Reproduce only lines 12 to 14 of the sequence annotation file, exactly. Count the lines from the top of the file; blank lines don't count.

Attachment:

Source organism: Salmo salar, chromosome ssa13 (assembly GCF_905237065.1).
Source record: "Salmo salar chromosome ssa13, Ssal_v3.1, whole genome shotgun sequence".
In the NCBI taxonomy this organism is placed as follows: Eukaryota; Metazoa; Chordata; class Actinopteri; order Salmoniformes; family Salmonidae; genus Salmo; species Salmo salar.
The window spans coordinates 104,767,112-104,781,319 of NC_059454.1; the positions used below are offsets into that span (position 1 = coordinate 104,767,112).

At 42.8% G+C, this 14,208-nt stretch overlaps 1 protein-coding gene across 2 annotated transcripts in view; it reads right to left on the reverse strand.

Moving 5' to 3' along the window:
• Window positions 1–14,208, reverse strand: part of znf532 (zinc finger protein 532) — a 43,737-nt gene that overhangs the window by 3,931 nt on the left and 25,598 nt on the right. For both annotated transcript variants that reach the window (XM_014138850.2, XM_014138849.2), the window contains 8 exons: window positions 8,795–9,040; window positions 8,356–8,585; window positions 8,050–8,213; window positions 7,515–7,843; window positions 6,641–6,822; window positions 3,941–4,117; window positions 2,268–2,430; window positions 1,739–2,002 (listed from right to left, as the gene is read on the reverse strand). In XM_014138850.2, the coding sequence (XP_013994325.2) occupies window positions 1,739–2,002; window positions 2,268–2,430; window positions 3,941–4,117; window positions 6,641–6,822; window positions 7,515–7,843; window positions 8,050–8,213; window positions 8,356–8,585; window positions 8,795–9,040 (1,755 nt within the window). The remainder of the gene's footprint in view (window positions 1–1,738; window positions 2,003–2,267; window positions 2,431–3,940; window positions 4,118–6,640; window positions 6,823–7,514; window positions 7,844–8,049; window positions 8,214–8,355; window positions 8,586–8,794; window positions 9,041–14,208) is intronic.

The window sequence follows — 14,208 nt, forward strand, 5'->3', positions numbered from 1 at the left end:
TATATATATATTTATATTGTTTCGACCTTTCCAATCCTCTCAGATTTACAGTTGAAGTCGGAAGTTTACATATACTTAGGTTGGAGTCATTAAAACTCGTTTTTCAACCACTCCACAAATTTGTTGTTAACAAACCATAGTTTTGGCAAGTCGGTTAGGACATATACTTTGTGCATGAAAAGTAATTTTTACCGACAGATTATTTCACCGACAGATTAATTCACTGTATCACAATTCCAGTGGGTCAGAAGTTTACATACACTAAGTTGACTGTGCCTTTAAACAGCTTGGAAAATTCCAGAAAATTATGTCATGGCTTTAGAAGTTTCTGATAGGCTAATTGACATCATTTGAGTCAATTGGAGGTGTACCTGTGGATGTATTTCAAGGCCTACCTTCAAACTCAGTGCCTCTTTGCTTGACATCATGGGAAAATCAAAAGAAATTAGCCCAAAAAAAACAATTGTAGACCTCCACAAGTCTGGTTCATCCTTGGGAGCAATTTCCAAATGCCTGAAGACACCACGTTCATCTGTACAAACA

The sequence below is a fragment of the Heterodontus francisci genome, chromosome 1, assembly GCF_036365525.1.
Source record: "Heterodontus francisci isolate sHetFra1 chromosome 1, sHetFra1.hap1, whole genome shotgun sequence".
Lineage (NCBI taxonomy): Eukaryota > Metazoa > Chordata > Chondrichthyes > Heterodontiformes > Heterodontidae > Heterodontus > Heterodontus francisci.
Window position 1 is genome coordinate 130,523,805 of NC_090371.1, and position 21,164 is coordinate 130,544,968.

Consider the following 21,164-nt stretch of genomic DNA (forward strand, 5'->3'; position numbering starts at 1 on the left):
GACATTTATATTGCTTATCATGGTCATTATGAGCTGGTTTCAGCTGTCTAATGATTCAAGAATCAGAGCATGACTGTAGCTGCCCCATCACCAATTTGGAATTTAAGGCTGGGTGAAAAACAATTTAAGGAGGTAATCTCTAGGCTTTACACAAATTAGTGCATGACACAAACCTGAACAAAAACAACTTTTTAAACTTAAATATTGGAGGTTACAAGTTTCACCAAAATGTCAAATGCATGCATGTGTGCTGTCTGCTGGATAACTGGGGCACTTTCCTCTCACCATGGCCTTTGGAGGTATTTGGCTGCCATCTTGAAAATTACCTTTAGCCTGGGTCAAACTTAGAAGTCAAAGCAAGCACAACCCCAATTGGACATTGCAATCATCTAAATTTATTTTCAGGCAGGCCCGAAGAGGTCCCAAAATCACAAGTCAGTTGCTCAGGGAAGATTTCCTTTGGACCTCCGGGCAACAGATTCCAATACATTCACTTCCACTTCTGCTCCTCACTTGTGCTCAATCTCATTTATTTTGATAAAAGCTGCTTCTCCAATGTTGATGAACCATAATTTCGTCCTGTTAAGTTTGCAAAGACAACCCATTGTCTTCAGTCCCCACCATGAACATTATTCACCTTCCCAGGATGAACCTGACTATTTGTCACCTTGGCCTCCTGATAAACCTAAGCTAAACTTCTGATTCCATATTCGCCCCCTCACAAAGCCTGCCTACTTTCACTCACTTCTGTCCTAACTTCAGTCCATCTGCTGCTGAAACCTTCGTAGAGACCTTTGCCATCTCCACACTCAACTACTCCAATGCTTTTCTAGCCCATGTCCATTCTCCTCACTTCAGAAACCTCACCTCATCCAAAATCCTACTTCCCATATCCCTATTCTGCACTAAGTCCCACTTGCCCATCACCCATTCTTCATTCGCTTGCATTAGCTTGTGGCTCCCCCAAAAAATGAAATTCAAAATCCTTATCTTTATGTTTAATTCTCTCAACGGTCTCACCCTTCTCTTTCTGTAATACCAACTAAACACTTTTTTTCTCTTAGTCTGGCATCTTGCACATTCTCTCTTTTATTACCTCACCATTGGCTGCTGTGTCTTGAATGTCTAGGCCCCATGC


Lineage (NCBI taxonomy): Eukaryota > Metazoa > Chordata > Chondrichthyes > Heterodontiformes > Heterodontidae > Heterodontus > Heterodontus francisci.
Window position 1 is genome coordinate 130,523,805 of NC_090371.1, and position 21,164 is coordinate 130,544,968.

Consider the following 21,164-nt stretch of genomic DNA (forward strand, 5'->3'; position numbering starts at 1 on the left):